Ginuwine Aims for Timeless Music With Release of ‘Elgin’
With a decade and a half in the game, Ginuwine has reached his lucky No. 7 album with ‘Elgin,’ dropping today. The R&B singer/songwriter opted to use his government name — Elgin Baylor Lumpkin — for the album’s title, but according to him that doesn’t mean the work is too personal.
“I just named it ‘Elgin’ because my mom told me to use my name for something before I’m done with this business,” the singer explains. “I thought now was as good a time as any to use it. When they asked me what I wanted to name my album, I was like why not name it ‘Elgin’? It’s not even about me being deep with this record, it’s nothing like that. It’s that my mom told me to use my name.”
Ginuwine’s previous album, 2009’s ‘A Man’s Thoughts,’ had a personal feel to it. However, according to Ginuwine, the difference in content between the two albums is his use of songwriters.
“People might feel a little different about these CD’s because I haven’t been writing on my last one or this one,” he explains. “It’s pretty much because I wanted to see what other people can do and where they can take you. On my first five albums I pretty much wrote 95 percent of it. I’m out of things to say. You’re talking about over 100 songs. That’s kind of hard.”
Ginuwine enlisted famed songwriters like Diane Warren, Bryan-Michael Cox, and Tank to pen his tracks while still writing a portion of the new album. On the Billboard chart-topper ‘A Man’s Thoughts,’ apart from Cox, several lesser known writers were included.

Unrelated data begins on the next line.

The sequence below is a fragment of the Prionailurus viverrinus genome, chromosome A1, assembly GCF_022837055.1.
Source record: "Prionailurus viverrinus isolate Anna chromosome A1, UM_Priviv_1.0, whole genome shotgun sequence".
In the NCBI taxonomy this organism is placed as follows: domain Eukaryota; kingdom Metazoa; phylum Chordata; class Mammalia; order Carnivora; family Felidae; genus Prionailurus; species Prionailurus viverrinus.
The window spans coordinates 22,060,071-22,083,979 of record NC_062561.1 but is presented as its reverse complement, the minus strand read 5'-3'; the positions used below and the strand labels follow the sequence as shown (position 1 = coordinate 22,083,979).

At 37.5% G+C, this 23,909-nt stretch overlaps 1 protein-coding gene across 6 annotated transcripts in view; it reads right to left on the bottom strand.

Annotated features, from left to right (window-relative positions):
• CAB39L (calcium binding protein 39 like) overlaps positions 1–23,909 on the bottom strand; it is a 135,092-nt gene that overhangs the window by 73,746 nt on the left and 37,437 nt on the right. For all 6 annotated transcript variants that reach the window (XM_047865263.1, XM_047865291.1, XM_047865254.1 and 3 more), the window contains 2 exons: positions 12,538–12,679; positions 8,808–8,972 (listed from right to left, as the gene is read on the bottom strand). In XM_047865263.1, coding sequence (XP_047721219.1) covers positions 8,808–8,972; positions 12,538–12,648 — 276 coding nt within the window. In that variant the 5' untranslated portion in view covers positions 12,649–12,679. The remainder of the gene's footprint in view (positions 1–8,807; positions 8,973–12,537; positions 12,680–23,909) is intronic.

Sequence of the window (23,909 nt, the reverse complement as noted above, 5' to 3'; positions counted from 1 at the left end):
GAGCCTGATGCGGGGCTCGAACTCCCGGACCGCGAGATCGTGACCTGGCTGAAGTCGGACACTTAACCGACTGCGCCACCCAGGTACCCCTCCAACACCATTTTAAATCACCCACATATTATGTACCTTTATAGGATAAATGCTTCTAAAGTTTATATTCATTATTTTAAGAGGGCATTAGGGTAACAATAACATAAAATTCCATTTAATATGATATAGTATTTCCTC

“I was like you know what? I’m gonna let the newcomers come in and help them establish themselves as new artists and new writers. Just try to see if they can help me say the things that need to be said from a different perspective. I can only say things so many different ways.”
While other artists with a long history opt to take a more “youthful” approach to their sound, Ginuwine maintains the mentality that “if it ain’t broke, don’t fix it”. “My strength has been ballads and I didn’t want to stray from that. I just want people to continue to like what I’m doing,” he says. His formula has stood the test of time, and he hopes to be an example for newer acts. “A lot of people don’t make it to that second CD. I think it’s vital that I’m contributing to the music business what an artist should be and what they should be talking about. I think I’ve been doing a good job too of that so I’m gonna just keep doing that. Good music is timeless.” That includes not leaning on rapper cameos, or really any cameos for that matter. “I believe if you want a compilation album, you can get a compilation album. If you want Ginuwine, that’s what you’re gonna get,” he says, as his only collaboration on ‘Elgin’ is ‘Batteries’ with rapper Trina.
Ginuwine may be granting his mother’s wish by using his name for something in his career before he bows out, but if that’s any indication of his retiring, think again. The artist has a few more in store before throwing in the towel. “I’m trying to get to No. 10,” he states. “This is only No. 7.”